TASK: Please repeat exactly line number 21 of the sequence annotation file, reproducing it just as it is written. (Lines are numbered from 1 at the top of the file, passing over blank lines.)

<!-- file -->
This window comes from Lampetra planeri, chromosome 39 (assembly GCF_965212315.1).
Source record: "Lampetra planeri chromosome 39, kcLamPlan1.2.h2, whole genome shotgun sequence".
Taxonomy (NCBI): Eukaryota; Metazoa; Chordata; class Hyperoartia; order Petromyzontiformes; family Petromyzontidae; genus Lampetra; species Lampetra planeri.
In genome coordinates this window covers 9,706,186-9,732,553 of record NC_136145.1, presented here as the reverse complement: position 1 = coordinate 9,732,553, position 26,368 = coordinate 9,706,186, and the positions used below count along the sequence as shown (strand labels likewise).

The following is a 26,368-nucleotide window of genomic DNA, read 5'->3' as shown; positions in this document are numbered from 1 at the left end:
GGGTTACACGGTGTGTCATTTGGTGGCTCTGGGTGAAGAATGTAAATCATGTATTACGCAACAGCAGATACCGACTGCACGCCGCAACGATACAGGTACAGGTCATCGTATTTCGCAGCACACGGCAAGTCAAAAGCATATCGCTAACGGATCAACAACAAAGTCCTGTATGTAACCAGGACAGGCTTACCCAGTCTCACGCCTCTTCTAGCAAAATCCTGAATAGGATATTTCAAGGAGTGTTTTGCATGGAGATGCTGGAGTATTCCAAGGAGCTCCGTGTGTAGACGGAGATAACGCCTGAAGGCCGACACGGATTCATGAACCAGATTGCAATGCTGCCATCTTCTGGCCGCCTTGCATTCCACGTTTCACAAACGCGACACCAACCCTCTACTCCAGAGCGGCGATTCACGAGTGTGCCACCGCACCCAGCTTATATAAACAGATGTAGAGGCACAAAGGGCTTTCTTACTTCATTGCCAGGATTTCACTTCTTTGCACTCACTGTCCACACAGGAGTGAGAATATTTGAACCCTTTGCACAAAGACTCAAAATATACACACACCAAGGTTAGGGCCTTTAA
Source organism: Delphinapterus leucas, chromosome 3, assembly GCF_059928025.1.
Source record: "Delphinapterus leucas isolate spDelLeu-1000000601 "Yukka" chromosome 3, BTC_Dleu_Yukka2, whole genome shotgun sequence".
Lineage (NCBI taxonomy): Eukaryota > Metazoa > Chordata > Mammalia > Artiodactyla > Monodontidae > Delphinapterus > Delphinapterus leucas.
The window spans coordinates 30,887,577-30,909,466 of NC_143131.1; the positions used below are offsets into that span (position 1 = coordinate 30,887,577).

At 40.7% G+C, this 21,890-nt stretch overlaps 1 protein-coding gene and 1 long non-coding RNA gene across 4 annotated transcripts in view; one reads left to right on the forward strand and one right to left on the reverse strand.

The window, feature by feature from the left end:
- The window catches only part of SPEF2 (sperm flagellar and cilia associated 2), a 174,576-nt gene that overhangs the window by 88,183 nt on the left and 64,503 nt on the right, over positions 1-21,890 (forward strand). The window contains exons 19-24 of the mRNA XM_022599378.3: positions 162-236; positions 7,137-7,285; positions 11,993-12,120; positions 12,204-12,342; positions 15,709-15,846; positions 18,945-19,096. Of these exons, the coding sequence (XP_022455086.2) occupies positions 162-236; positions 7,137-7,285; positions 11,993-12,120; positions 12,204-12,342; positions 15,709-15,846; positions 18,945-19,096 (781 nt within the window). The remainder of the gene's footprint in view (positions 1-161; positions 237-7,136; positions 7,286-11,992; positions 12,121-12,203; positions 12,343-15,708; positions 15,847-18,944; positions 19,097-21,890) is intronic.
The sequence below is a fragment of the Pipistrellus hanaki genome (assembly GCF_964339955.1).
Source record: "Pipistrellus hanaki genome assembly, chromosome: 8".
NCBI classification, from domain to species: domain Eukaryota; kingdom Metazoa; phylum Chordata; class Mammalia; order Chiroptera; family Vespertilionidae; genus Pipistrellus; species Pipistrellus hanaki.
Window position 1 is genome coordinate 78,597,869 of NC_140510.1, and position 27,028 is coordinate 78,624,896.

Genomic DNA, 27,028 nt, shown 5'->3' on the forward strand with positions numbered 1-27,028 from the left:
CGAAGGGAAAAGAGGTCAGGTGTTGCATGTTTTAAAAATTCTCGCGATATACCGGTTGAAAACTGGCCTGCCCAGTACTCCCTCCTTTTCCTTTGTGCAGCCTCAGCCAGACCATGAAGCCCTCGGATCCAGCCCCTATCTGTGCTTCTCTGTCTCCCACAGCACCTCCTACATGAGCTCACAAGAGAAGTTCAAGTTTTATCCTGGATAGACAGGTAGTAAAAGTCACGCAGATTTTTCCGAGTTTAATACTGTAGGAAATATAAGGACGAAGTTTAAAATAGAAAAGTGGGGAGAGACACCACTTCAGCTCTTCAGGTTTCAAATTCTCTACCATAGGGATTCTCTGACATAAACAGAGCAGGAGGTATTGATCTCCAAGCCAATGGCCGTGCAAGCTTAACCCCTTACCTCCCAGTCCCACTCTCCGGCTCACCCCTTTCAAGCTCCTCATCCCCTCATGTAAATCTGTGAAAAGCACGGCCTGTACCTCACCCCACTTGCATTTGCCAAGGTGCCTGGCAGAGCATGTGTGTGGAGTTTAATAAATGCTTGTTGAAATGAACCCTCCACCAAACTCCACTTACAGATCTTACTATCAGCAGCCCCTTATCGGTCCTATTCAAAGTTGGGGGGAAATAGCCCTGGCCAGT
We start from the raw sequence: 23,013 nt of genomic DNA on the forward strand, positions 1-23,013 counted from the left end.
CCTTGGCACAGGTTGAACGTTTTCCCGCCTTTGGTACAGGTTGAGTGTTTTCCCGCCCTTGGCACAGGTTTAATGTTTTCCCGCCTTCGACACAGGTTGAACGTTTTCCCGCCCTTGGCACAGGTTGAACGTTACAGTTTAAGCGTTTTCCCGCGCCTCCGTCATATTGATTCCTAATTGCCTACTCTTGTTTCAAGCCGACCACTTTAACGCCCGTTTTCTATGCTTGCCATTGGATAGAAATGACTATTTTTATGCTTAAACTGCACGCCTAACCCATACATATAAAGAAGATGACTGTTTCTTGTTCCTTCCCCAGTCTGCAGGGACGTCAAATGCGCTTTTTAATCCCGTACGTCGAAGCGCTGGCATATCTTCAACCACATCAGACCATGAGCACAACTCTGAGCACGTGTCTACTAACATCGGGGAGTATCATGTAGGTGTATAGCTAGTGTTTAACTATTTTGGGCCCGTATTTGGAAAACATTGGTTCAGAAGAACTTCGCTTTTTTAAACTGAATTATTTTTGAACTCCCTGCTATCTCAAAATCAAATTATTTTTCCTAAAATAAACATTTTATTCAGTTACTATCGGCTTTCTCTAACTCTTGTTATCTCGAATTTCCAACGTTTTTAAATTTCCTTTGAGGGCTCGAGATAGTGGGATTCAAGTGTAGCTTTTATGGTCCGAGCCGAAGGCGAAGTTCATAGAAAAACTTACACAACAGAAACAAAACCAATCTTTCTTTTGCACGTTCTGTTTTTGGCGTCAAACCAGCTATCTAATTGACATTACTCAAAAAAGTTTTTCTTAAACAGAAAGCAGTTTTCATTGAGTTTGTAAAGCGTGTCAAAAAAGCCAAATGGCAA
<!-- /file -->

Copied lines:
CCTTGGCACAGGTTGAACGTTTTCCCGCCTTTGGTACAGGTTGAGTGTTTTCCCGCCCTTGGCACAGGTTTAATGTTTTCCCGCCTTCGACACAGGTTGAACGTTTTCCCGCCCTTGGCACAGGTTGAACGTTACAGTTTAAGCGTTTTCCCGCGCCTCCGTCATATTGATTCCTAATTGCCTACTCTTGTTTCAAGCCGACCACTTTAACGCCCGTTTTCTATGCTTGCCATTGGATAGAAATGACTATTTTTATGCTTAAACTGCACGCCTAACCCATACATATAAAGAAGATGACTGTTTCTTGTTCCTTCCCCAGTCTGCAGGGACGTCAAATGCGCTTTTTAATCCCGTACGTCGAAGCGCTGGCATATCTTCAACCACATCAGACCATGAGCACAACTCTGAGCACGTGTCTACTAACATCGGGGAGTATCATGTAGGTGTATAGCTAGTGTTTAACTATTTTGGGCCCGTATTTGGAAAACATTGGTTCAGAAGAACTTCGCTTTTTTAAACTGAATTATTTTTGAACTCCCTGCTATCTCAAAATCAAATTATTTTTCCTAAAATAAACATTTTATTCAGTTACTATCGGCTTTCTCTAACTCTTGTTATCTCGAATTTCCAACGTTTTTAAATTTCCTTTGAGGGCTCGAGATAGTGGGATTCAAGTGTAGCTTTTATGGTCCGAGCCGAAGGCGAAGTTCATAGAAAAACTTACACAACAGAAACAAAACCAATCTTTCTTTTGCACGTTCTGTTTTTGGCGTCAAACCAGCTATCTAATTGACATTACTCAAAAAAGTTTTTCTTAAACAGAAAGCAGTTTTCATTGAGTTTGTAAAGCGTGTCAAAAAAGCCAAATGGCAA